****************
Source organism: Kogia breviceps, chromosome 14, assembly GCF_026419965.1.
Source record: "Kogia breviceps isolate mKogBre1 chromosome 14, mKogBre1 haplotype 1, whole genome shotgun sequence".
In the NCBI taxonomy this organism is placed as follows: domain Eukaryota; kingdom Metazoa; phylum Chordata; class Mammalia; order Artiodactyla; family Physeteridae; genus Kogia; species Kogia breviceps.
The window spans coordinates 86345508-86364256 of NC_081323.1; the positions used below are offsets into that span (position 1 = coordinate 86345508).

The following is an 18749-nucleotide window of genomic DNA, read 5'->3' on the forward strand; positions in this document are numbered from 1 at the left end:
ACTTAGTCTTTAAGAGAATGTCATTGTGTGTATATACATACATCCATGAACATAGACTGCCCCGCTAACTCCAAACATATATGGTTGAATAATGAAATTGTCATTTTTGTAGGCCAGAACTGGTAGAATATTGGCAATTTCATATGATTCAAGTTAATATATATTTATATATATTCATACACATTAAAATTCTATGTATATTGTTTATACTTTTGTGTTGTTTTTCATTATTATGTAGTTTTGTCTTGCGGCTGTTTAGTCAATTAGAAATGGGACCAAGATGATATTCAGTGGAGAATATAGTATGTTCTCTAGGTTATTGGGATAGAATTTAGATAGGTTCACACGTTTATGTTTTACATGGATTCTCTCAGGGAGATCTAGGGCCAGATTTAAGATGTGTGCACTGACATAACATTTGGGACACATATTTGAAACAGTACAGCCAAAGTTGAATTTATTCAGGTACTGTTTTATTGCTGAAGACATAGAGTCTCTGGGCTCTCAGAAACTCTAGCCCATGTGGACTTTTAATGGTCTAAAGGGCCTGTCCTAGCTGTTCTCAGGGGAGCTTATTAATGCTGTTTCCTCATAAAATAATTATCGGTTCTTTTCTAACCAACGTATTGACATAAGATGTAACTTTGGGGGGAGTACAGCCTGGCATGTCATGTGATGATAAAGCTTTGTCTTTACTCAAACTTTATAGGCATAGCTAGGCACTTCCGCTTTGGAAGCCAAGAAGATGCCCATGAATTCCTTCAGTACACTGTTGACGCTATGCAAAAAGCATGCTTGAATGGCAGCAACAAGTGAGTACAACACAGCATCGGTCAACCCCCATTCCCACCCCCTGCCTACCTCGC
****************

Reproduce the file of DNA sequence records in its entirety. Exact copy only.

Source organism: Kogia breviceps, chromosome 14, assembly GCF_026419965.1.
Source record: "Kogia breviceps isolate mKogBre1 chromosome 14, mKogBre1 haplotype 1, whole genome shotgun sequence".
In the NCBI taxonomy this organism is placed as follows: domain Eukaryota; kingdom Metazoa; phylum Chordata; class Mammalia; order Artiodactyla; family Physeteridae; genus Kogia; species Kogia breviceps.
The window spans coordinates 86345508-86364256 of NC_081323.1; the positions used below are offsets into that span (position 1 = coordinate 86345508).

The following is an 18749-nucleotide window of genomic DNA, read 5'->3' on the forward strand; positions in this document are numbered from 1 at the left end:
ACTTAGTCTTTAAGAGAATGTCATTGTGTGTATATACATACATCCATGAACATAGACTGCCCCGCTAACTCCAAACATATATGGTTGAATAATGAAATTGTCATTTTTGTAGGCCAGAACTGGTAGAATATTGGCAATTTCATATGATTCAAGTTAATATATATTTATATATATTCATACACATTAAAATTCTATGTATATTGTTTATACTTTTGTGTTGTTTTTCATTATTATGTAGTTTTGTCTTGCGGCTGTTTAGTCAATTAGAAATGGGACCAAGATGATATTCAGTGGAGAATATAGTATGTTCTCTAGGTTATTGGGATAGAATTTAGATAGGTTCACACGTTTATGTTTTACATGGATTCTCTCAGGGAGATCTAGGGCCAGATTTAAGATGTGTGCACTGACATAACATTTGGGACACATATTTGAAACAGTACAGCCAAAGTTGAATTTATTCAGGTACTGTTTTATTGCTGAAGACATAGAGTCTCTGGGCTCTCAGAAACTCTAGCCCATGTGGACTTTTAATGGTCTAAAGGGCCTGTCCTAGCTGTTCTCAGGGGAGCTTATTAATGCTGTTTCCTCATAAAATAATTATCGGTTCTTTTCTAACCAACGTATTGACATAAGATGTAACTTTGGGGGGAGTACAGCCTGGCATGTCATGTGATGATAAAGCTTTGTCTTTACTCAAACTTTATAGGCATAGCTAGGCACTTCCGCTTTGGAAGCCAAGAAGATGCCCATGAATTCCTTCAGTACACTGTTGACGCTATGCAAAAAGCATGCTTGAATGGCAGCAACAAGTGAGTACAACACAGCATCGGTCAACCCCCATTCCCACCCCCTGCCTACCTCGC